We all know that during the summer heat, we usually have high humidity which makes the air feel hotter than it really is. On those humid summer days, when the air is already saturated with water, your sweat evaporates more slowly. Your body can’t cool itself as fast as it usually can. That’s why it feels so much hotter with high humidity.
Guess what happens in the winter? The exact opposite! When the air is dryer, as it typically is this time of year, the air feels cooler. The dry air more easily takes moisture from your body and you cool faster. The dryer air is also really hard on your mouth, throat and sinuses.
Adults breathe approximately 23,000 times per day. Sinuses that are dry are 50% more likely to attract sinusitis-causing bacteria than moist sinuses.
Dry air has seven principal eﬀects on our bodies:
1) Respiratory problems (i.e. asthma, bronchitis, sinusitis, and nosebleeds)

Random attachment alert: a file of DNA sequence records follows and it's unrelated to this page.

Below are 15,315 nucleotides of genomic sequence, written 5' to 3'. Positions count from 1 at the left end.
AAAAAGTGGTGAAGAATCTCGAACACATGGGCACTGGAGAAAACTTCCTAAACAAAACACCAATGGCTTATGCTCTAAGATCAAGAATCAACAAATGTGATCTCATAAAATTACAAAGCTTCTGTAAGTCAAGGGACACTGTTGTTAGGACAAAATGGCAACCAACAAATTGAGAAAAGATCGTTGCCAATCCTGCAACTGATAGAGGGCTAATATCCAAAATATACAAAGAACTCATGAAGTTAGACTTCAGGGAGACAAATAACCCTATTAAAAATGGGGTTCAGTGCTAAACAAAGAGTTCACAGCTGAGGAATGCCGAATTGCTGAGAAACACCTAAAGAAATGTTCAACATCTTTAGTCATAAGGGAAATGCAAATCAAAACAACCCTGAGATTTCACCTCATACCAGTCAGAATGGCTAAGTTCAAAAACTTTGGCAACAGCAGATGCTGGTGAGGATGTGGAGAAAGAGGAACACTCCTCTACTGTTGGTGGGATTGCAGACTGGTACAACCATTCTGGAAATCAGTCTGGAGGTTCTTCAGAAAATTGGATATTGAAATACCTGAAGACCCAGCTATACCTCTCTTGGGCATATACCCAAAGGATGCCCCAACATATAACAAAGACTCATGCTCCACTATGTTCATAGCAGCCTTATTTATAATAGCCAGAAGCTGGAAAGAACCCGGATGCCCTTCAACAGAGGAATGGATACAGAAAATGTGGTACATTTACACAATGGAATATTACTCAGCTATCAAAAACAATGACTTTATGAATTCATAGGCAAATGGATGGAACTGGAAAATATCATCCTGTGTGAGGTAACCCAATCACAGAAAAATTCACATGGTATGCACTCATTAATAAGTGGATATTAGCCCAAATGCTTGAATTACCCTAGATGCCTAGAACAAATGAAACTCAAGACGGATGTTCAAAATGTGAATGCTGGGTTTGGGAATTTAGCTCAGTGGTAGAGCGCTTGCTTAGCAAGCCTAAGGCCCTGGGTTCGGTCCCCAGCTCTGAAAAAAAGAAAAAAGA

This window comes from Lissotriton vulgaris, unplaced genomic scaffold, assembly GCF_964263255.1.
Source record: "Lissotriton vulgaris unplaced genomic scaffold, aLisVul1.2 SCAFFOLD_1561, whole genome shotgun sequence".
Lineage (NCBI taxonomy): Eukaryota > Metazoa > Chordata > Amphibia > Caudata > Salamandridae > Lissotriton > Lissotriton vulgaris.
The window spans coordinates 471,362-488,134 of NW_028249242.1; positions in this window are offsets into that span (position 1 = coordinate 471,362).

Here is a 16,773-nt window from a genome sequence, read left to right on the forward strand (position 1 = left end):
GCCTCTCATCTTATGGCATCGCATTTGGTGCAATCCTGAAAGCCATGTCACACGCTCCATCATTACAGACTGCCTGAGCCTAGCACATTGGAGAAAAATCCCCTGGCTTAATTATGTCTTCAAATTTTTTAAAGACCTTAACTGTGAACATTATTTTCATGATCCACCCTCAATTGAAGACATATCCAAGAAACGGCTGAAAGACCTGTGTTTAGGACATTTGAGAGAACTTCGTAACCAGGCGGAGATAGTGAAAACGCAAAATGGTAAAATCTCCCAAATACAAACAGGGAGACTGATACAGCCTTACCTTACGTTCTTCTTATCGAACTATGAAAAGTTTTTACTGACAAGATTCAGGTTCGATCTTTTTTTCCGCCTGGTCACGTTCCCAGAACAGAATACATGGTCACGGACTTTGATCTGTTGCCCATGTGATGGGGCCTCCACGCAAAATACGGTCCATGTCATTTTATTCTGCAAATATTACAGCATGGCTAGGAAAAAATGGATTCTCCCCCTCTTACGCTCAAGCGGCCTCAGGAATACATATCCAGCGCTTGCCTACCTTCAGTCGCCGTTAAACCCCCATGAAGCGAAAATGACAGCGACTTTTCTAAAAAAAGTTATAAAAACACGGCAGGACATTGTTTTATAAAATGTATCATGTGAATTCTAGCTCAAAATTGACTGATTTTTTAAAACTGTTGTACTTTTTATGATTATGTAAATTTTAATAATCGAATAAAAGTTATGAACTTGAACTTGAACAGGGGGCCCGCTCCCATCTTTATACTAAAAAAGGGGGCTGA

2) Dehydration: increased respiration due to dry air diminishes bodily ﬂuids
3) Less Vitamin A in the body: your immune system works overtime to make up for the changes in the body after being exposed to dry air
4) Watery and itchy eyes and throat
5) Dry skin, chapped lips and eczema
6) Dry nostrils, cracked nasal membranes, damaged cilia, poorly functioning mucus membranes and chronic sinusitis
7) Chronic joint and muscle pain, hoarse throat and tender eyes
Dry air aﬀects your sinuses because it damages the cilia that ﬁlter out the bacteria and debris in the mucus membrane lining your nasal and sinus cavities. The air can also become especially dry if you are exposed to wood burning stoves or forced-air heating.
Over the last 6 weeks, I’ve tried an experiment…..on myself.
We don’t have a furnace humidiﬁer so I used a small reﬁllable ﬂoor model in our bedroom. In past winters, I’d wake up with phlegm in my throat and sinuses, and often have a mild sniﬄe for a fair bit of the winter. I’d clear it out in the morning, but it would linger some through the day. This year, I’ve had only one morning over those 6 weeks where I recall waking up with that phlegm. I realize the humidity may not be the only factor, but I’m certain it’s been a signiﬁcant reason I’ve had clearer throat and nasal passages.
The ideal relative humidity for health and comfort is 40–50%